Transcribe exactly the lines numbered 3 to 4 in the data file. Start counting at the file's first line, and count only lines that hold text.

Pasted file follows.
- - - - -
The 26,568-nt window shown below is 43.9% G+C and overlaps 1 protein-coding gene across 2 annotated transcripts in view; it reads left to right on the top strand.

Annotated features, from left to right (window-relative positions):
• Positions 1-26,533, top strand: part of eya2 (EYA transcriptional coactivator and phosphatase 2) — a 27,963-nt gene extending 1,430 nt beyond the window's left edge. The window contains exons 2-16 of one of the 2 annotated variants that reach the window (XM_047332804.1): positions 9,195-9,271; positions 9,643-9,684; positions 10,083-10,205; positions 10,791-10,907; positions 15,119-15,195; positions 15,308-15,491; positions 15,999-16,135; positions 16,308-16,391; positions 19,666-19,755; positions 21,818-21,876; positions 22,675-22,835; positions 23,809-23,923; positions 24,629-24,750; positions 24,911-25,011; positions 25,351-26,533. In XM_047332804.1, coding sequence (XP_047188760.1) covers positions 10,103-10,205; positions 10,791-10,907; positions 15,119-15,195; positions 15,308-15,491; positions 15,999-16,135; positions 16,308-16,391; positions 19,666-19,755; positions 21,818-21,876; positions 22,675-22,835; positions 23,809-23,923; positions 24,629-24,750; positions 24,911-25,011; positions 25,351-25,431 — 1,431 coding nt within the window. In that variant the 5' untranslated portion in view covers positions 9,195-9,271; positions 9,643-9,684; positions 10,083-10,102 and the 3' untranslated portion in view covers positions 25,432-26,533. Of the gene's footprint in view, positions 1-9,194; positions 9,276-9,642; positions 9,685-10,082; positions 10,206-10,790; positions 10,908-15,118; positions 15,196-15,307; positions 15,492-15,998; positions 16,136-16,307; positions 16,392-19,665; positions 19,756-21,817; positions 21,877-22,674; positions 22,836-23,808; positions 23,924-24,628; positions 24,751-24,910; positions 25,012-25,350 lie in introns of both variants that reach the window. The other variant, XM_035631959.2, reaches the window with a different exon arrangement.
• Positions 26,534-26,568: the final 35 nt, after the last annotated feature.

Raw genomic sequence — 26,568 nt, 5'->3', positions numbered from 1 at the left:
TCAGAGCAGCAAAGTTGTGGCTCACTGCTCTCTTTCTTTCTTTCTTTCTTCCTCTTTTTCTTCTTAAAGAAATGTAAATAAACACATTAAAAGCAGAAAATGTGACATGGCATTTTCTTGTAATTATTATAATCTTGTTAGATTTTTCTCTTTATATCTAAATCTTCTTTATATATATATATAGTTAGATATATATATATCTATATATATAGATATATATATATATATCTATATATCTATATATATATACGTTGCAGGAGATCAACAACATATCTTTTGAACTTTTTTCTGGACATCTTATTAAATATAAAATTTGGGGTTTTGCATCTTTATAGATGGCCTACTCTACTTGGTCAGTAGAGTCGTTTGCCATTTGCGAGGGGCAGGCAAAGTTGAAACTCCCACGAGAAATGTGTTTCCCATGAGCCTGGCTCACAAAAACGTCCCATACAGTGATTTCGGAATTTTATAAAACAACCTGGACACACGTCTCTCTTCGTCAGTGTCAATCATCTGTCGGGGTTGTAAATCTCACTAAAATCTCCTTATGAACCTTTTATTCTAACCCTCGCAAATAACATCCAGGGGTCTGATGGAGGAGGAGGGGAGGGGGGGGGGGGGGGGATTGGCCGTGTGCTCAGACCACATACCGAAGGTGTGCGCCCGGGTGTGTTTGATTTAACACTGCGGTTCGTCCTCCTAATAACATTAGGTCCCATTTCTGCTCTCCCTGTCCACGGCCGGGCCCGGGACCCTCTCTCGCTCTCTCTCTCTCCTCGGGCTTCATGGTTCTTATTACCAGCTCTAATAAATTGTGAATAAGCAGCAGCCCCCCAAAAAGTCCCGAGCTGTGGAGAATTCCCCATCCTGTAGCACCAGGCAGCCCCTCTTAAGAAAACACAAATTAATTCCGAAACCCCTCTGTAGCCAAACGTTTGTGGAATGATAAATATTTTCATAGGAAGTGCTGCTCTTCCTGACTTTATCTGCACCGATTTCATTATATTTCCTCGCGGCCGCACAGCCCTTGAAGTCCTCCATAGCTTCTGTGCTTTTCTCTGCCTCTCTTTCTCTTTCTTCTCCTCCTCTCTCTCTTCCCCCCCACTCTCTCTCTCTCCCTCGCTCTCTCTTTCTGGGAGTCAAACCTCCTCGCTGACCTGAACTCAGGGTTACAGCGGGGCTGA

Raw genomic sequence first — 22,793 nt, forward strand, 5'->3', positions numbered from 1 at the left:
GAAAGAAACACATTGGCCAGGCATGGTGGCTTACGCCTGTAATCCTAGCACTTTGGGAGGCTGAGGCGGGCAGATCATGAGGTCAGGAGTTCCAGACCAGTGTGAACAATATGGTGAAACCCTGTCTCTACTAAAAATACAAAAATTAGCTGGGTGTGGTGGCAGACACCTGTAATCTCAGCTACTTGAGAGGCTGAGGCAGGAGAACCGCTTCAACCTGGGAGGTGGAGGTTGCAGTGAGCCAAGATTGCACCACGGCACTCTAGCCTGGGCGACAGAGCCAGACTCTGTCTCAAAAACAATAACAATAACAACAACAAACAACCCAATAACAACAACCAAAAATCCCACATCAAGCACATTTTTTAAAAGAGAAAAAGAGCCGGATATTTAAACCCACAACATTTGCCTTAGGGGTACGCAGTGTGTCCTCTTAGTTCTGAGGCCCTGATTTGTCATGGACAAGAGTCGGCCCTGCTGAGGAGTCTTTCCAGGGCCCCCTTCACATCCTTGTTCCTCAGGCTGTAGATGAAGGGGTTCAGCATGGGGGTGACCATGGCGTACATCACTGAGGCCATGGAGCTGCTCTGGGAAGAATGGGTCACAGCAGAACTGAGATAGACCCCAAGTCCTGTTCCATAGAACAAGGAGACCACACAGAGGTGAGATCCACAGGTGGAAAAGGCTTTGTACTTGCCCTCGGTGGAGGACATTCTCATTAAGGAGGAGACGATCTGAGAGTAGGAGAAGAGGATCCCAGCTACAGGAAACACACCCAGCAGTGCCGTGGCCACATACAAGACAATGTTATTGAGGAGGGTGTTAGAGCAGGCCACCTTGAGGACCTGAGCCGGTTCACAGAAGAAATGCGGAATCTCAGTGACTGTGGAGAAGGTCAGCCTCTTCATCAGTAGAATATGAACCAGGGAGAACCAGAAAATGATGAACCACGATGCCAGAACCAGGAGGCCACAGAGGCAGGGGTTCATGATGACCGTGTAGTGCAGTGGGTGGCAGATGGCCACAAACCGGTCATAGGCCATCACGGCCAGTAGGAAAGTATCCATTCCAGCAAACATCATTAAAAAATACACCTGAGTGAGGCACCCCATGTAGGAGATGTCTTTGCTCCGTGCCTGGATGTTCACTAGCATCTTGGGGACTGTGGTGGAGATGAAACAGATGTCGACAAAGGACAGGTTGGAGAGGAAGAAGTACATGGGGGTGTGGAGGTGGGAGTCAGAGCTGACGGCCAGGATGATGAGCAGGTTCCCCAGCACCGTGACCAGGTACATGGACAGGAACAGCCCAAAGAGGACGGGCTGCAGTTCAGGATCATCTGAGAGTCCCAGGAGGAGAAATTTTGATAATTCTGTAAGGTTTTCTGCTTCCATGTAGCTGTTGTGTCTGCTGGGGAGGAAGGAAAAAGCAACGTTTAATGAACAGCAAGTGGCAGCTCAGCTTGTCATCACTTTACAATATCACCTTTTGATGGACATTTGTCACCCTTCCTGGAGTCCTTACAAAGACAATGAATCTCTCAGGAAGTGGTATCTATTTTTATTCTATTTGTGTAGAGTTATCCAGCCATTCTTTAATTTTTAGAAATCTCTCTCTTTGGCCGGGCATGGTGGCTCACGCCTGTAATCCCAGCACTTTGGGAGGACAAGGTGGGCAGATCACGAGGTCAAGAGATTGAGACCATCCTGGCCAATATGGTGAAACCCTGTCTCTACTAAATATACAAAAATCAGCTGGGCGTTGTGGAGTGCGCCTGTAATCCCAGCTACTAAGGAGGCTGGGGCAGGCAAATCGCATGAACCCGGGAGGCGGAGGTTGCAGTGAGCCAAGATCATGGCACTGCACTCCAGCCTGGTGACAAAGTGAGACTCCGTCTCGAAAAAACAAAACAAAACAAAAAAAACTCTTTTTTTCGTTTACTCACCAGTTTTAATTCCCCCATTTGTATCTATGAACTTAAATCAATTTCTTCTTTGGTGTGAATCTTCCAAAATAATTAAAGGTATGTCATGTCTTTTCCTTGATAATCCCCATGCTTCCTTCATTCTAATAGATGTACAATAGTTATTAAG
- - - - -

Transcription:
• Positions 1-26,533, top strand: part of eya2 (EYA transcriptional coactivator and phosphatase 2) — a 27,963-nt gene extending 1,430 nt beyond the window's left edge. The window contains exons 2-16 of one of the 2 annotated variants that reach the window (XM_047332804.1): positions 9,195-9,271; positions 9,643-9,684; positions 10,083-10,205; positions 10,791-10,907; positions 15,119-15,195; positions 15,308-15,491; positions 15,999-16,135; positions 16,308-16,391; positions 19,666-19,755; positions 21,818-21,876; positions 22,675-22,835; positions 23,809-23,923; positions 24,629-24,750; positions 24,911-25,011; positions 25,351-26,533. In XM_047332804.1, coding sequence (XP_047188760.1) covers positions 10,103-10,205; positions 10,791-10,907; positions 15,119-15,195; positions 15,308-15,491; positions 15,999-16,135; positions 16,308-16,391; positions 19,666-19,755; positions 21,818-21,876; positions 22,675-22,835; positions 23,809-23,923; positions 24,629-24,750; positions 24,911-25,011; positions 25,351-25,431 — 1,431 coding nt within the window. In that variant the 5' untranslated portion in view covers positions 9,195-9,271; positions 9,643-9,684; positions 10,083-10,102 and the 3' untranslated portion in view covers positions 25,432-26,533. Of the gene's footprint in view, positions 1-9,194; positions 9,276-9,642; positions 9,685-10,082; positions 10,206-10,790; positions 10,908-15,118; positions 15,196-15,307; positions 15,492-15,998; positions 16,136-16,307; positions 16,392-19,665; positions 19,756-21,817; positions 21,877-22,674; positions 22,836-23,808; positions 23,924-24,628; positions 24,751-24,910; positions 25,012-25,350 lie in introns of both variants that reach the window. The other variant, XM_035631959.2, reaches the window with a different exon arrangement.
• Positions 26,534-26,568: the final 35 nt, after the last annotated feature.